Yamaha MotoBot: The future of motorcycle racing

Yamaha MotoBot-2 Slotted in-between the various concept bikes at Yamaha’s booth at the 44th Tokyo Motor Show is the tuning fork company’s “MotoBot” together with a video presentation.

The Motobot is Yamaha’s thinly-disguised indirect assault towards Honda’s robotics research (mostly on ASIMO) and happens to be a motorcycle-riding robot that is already an “expert” at riding a motorcycle as compared to Honda’s achievement which is still learning how to run after several years of walking up-and-down the stairs.

Some visitors to the Show have likened the Motobot as something from the Terminator movies starting to become a reality in the near future (although we are sure Yamaha is only thinking of creating something to ride better than a racer than human extinction). Nevertheless, the video shows the Motobot has a whole crew of very serious-looking Yamaha engineers, with a narrative proclaiming itself on “improving my skills every day” to “catch up” on one particular MotoGP racer: Valentino Rossi.

Yamaha’s own press statement on the Motobot reads: “This is an autonomous motorcycle-riding humanoid robot built around a fusion of Yamaha’s motorcycle and robotics technology. R&D is currently under way with the goal of developing the robot to ride an unmodified motorcycle on a racetrack at more than 200 km/h. The task of controlling the complex motions of a motorcycle at high speeds requires a variety of control systems that must function with a high degree of accuracy.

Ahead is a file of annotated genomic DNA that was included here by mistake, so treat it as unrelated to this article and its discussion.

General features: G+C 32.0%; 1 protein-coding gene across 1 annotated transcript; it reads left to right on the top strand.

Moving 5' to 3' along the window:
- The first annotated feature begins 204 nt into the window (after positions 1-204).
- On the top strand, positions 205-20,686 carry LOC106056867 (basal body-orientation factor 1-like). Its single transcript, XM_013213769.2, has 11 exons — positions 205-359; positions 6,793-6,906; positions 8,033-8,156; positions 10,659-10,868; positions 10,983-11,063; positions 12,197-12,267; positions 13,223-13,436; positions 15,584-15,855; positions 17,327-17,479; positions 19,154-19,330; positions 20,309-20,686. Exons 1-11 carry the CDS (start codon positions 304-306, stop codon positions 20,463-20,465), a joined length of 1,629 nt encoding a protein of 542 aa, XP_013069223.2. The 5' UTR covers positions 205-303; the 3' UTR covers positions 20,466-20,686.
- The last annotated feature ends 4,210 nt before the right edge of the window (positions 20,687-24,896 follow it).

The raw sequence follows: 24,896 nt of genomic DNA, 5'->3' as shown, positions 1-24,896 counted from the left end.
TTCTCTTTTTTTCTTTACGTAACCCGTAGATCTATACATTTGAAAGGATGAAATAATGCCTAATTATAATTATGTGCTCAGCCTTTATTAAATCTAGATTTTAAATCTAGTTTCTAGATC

“We want to apply the fundamental technology and know-how gained in the process of this challenge to the creation of advanced rider safety and rider-support systems and put them to use in our current businesses, as well as using them to pioneer new lines of business.”

Manufacturers like Honda and Yamaha have learned a great deal about how to make a motorcycle achieve its maximum potential. In fact, the rules in MotoGP are specifically designed to less the advances engineers are making in traction and stability control, though race teams have also found some pretty clever ways around these rules.

Watch any rider mid-turn though, and you will see them whack the throttle wide-open with their right hand, leaving the motorcycle’s software to figure out how much throttle to actually give the race bike, in order to maximize traction and thus attain maximum speed.

The one things race teams cannot account for though is the rider. Teams can physically setup their motorcycles so that in theory they should provide the ultimate lap time, only to have the rider return to the pits and say the setup is all wrong. With all the telemetry available to teams, concrete objective data analyzing and expressing what the motorcycle is physically doing, we still have a very poor understanding of what the riders do on their machines.

Yamaha MotoBot

This is because riding a motorcycle quickly is a very subjective analysis that only the best minds in the paddock can truly master. Yamaha can learn a great deal from this project, and the benefits can extend beyond just making better motorcycles for you and I to ride.

Text: Philip Chong

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